Tackling Infant Mortality: RSTV – Big Picture

Tackling Infant Mortality: RSTV – Big Picture:- Download PDF Here

Rajya Sabha TV programs like ‘The Big Picture’, ‘In Depth’ and ‘India’s World’ are informative programs that are important for UPSC preparation. In this article, you can read about the discussions held in the ‘Big Picture’ episode on “Tackling Infant Mortality” for the IAS exam.

Anchor: Vishal Dahiya

Guests: Dr Ramesh Dutta, National Finance Secretary, IMA; Aditi Tandon, Special Correspondent, The Tribune; R.K. Srivastava, Former Director-General, Health Services, GOI


  • The recent increase in the death toll of infants in Rajasthan and Gujarat has triggered discussions regarding measures to be taken to improve the health infrastructure of India.
  • Rajasthan’s Infant Mortality Rate in 2017 stood at 38 which is higher than the national average of 33, while the figure for Gujarat was below the national average in 2017 at 30.

What is Infant Mortality Rate (IMR)?

  • Death of children under the age of 1 is measured by Infant Mortality Rate, which is the number of deaths per 1000 live births while child mortality refers to the death of children under the age of five.

Larger Background:

  • The UN Millenium Development Goals (MDGs) consisted of eight goals which were set with earmarked deadlines and measurable targets. The declaration was signed by 189 countries at the United Nations Millennium Summit in 2000. Goal four was to reduce child mortality by two thirds, between 1990 and 2015. 
    • The world started considering health outcomes as a measure of national development after this.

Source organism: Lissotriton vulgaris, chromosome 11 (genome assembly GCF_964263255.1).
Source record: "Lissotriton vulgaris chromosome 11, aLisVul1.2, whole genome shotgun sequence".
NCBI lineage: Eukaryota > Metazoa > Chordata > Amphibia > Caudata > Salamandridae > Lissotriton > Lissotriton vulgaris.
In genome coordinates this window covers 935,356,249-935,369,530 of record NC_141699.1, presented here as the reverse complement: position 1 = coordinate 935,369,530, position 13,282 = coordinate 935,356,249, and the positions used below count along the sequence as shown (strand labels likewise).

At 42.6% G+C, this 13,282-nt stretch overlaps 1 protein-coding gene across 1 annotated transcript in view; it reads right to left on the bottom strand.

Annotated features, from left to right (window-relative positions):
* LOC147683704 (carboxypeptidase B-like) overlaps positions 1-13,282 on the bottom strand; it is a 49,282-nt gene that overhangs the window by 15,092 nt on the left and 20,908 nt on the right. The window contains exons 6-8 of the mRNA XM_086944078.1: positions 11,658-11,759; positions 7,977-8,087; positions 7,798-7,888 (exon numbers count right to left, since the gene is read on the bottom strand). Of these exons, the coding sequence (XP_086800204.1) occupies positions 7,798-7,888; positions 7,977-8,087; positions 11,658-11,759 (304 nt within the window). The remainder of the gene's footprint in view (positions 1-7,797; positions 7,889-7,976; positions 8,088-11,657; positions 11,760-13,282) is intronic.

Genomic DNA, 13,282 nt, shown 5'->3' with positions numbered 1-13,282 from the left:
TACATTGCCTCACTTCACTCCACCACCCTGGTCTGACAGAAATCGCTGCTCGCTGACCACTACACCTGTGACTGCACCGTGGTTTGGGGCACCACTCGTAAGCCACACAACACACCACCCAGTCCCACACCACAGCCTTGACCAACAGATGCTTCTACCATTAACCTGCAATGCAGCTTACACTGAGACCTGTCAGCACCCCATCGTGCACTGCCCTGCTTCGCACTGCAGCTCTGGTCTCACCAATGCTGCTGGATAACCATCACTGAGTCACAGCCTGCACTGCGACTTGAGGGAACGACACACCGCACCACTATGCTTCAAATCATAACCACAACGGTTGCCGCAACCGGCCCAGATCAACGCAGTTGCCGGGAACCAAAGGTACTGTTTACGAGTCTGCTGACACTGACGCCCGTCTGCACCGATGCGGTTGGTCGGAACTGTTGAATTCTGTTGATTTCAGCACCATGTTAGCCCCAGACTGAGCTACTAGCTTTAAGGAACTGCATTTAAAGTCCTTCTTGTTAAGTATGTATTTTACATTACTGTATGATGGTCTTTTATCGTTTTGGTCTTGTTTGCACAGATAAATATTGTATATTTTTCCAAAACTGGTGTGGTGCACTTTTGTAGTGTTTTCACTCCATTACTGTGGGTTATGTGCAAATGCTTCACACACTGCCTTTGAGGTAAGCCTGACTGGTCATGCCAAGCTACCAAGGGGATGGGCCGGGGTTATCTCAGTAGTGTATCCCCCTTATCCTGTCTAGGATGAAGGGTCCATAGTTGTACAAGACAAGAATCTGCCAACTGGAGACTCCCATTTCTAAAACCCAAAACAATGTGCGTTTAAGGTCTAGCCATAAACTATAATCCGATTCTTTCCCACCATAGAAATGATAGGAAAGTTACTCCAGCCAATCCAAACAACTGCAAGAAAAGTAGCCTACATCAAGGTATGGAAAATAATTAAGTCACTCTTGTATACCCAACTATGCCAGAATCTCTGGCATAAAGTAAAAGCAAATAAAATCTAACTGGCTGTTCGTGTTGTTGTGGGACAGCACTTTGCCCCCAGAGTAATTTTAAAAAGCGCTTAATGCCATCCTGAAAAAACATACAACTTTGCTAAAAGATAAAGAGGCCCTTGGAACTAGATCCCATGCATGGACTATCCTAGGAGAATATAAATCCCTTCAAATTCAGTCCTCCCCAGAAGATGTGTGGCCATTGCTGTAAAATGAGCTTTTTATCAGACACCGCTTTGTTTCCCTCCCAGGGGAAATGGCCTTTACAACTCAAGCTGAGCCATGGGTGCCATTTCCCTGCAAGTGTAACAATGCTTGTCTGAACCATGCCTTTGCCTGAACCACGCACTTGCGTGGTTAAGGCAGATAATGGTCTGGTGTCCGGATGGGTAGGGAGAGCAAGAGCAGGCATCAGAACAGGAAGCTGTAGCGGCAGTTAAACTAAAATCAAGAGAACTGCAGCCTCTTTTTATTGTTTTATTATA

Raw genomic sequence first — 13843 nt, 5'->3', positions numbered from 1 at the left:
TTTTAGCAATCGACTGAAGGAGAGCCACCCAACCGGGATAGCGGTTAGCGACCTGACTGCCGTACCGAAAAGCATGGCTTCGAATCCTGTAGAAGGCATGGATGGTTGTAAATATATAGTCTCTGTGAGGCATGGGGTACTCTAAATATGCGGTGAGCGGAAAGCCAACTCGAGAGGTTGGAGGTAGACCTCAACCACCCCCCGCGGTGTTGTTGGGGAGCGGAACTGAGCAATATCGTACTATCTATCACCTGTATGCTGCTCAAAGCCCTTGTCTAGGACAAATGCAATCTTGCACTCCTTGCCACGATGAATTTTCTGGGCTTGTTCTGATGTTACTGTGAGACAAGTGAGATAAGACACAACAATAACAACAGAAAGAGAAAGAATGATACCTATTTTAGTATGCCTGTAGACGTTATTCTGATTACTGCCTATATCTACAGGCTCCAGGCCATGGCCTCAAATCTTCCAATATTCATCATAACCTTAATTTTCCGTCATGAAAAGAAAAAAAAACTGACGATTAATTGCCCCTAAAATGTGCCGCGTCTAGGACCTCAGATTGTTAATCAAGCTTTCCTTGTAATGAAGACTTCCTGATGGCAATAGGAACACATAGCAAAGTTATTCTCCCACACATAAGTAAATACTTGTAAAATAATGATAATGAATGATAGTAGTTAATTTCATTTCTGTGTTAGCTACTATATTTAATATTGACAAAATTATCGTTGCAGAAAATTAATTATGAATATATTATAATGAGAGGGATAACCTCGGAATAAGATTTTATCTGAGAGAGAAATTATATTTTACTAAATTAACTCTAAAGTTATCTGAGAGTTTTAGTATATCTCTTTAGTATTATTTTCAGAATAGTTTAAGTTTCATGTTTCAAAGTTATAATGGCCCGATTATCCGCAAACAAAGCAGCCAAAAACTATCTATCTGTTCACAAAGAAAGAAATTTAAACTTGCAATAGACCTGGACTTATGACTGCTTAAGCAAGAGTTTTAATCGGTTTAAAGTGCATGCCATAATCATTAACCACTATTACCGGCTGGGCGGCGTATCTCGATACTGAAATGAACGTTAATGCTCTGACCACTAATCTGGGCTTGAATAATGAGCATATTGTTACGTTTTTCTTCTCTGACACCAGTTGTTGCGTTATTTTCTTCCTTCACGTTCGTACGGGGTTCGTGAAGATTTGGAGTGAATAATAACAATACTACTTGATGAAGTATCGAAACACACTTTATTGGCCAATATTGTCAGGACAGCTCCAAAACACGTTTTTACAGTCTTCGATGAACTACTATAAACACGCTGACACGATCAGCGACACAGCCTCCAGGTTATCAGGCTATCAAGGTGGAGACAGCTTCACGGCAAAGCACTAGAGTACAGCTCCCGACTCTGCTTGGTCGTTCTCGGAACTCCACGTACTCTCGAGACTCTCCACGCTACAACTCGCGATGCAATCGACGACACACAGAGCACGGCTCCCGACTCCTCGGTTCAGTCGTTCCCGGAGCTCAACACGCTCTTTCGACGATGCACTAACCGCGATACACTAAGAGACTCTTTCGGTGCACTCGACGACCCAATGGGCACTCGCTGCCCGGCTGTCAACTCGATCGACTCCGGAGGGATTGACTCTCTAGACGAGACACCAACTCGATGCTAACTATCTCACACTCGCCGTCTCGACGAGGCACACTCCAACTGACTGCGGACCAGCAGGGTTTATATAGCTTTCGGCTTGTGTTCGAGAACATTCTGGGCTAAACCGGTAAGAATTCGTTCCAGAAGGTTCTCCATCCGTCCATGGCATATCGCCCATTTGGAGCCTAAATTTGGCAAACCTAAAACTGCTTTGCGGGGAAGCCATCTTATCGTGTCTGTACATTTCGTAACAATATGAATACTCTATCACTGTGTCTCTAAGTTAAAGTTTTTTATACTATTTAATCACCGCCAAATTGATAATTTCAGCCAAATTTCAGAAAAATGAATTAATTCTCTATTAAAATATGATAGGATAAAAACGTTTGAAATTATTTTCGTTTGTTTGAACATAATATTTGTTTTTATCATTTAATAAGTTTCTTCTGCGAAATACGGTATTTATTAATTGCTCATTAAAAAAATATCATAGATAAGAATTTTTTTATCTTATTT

• India has brought down its infant mortality rates from 80 infants (1995) per 1000 live births to 33 infants (2017) dying per 1000 live births.
  • The United Nations Inter-agency Group for Child Mortality Estimation (UNIGME) reported about 8,00,000 infant deaths in India in 2017. It was the lowest in five years. 
  • Child mortality rates have declined, but the world is not on track to reach the Sustainable Development Goal for child mortality. The life of every child is precious and precautions should be taken to ensure that the child or infant does not die due to preventable causes.

Causes of IMR:

  • There are multiple medical causes which result in infant mortality, such as:
    • Birth defects such as cerebral palsy.
    • Low birth weight
    • Sudden Infant Death Syndrome(SIDS)
    • Congenital malformations such as down’s syndrome, and heart defects.
    • Premature birth
    • Birth asphyxia
    • Prolonged labour and
    • Neonatal infections which make the infants susceptible to diseases such as malaria or measles. 
  • The factors which contribute to infant mortality are:
    • Mother’s health condition
    • Malnutrition
    • Environmental factors such as air pollution, are consistently associated with post-neonatal mortality due to respiratory effects and sudden infant death syndrome. The additional presence of carbon monoxide in the air causes greater harm to the infants as their respiratory system is not developed yet.
    • Political and medical infrastructure.
    • Unavailability of the required equipment in hospitals and other medical centres.
  • One of the preventable causes of infant mortality is smoking during pregnancy.
  • The provisions for the district medical clinics to access the main government medical centre is not available. 


  • It provides key information about maternal and infant health, the infant mortality rate is an important marker of the overall health of a society.
  • It acts as a measure of population health development. IMR also reflects the intuition that structural factors affecting the health of entire populations have an impact on the mortality rate of infants.